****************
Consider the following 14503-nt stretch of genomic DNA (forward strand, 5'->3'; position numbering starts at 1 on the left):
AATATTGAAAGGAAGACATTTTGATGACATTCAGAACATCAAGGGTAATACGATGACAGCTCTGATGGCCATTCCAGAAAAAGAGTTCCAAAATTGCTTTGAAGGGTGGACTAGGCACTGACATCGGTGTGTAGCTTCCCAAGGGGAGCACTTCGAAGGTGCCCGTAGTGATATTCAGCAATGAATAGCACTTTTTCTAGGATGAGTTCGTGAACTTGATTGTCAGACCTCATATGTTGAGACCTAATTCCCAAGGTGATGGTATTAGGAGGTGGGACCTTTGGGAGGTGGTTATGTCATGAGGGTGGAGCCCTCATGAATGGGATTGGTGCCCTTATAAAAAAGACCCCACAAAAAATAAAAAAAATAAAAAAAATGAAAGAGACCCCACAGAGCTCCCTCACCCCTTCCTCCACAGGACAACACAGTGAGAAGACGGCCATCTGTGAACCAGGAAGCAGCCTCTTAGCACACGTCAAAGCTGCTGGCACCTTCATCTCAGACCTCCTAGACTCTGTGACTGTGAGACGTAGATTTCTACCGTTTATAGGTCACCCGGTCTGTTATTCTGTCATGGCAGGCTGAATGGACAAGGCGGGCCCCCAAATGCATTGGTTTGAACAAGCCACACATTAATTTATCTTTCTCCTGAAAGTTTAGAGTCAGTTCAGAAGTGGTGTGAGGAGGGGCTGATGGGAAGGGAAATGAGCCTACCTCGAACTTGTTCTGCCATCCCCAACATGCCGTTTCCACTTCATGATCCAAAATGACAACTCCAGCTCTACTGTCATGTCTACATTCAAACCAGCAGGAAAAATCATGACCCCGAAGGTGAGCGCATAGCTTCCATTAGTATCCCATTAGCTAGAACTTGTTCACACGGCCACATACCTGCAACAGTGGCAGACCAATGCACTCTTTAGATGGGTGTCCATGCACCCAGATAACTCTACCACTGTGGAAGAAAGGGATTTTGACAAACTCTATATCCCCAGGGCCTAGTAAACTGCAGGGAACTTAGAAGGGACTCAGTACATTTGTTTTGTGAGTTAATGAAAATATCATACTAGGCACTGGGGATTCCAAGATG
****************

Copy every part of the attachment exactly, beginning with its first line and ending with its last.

Consider the following 14503-nt stretch of genomic DNA (forward strand, 5'->3'; position numbering starts at 1 on the left):
AATATTGAAAGGAAGACATTTTGATGACATTCAGAACATCAAGGGTAATACGATGACAGCTCTGATGGCCATTCCAGAAAAAGAGTTCCAAAATTGCTTTGAAGGGTGGACTAGGCACTGACATCGGTGTGTAGCTTCCCAAGGGGAGCACTTCGAAGGTGCCCGTAGTGATATTCAGCAATGAATAGCACTTTTTCTAGGATGAGTTCGTGAACTTGATTGTCAGACCTCATATGTTGAGACCTAATTCCCAAGGTGATGGTATTAGGAGGTGGGACCTTTGGGAGGTGGTTATGTCATGAGGGTGGAGCCCTCATGAATGGGATTGGTGCCCTTATAAAAAAGACCCCACAAAAAATAAAAAAAATAAAAAAAATGAAAGAGACCCCACAGAGCTCCCTCACCCCTTCCTCCACAGGACAACACAGTGAGAAGACGGCCATCTGTGAACCAGGAAGCAGCCTCTTAGCACACGTCAAAGCTGCTGGCACCTTCATCTCAGACCTCCTAGACTCTGTGACTGTGAGACGTAGATTTCTACCGTTTATAGGTCACCCGGTCTGTTATTCTGTCATGGCAGGCTGAATGGACAAGGCGGGCCCCCAAATGCATTGGTTTGAACAAGCCACACATTAATTTATCTTTCTCCTGAAAGTTTAGAGTCAGTTCAGAAGTGGTGTGAGGAGGGGCTGATGGGAAGGGAAATGAGCCTACCTCGAACTTGTTCTGCCATCCCCAACATGCCGTTTCCACTTCATGATCCAAAATGACAACTCCAGCTCTACTGTCATGTCTACATTCAAACCAGCAGGAAAAATCATGACCCCGAAGGTGAGCGCATAGCTTCCATTAGTATCCCATTAGCTAGAACTTGTTCACACGGCCACATACCTGCAACAGTGGCAGACCAATGCACTCTTTAGATGGGTGTCCATGCACCCAGATAACTCTACCACTGTGGAAGAAAGGGATTTTGACAAACTCTATATCCCCAGGGCCTAGTAAACTGCAGGGAACTTAGAAGGGACTCAGTACATTTGTTTTGTGAGTTAATGAAAATATCATACTAGGCACTGGGGATTCCAAGATG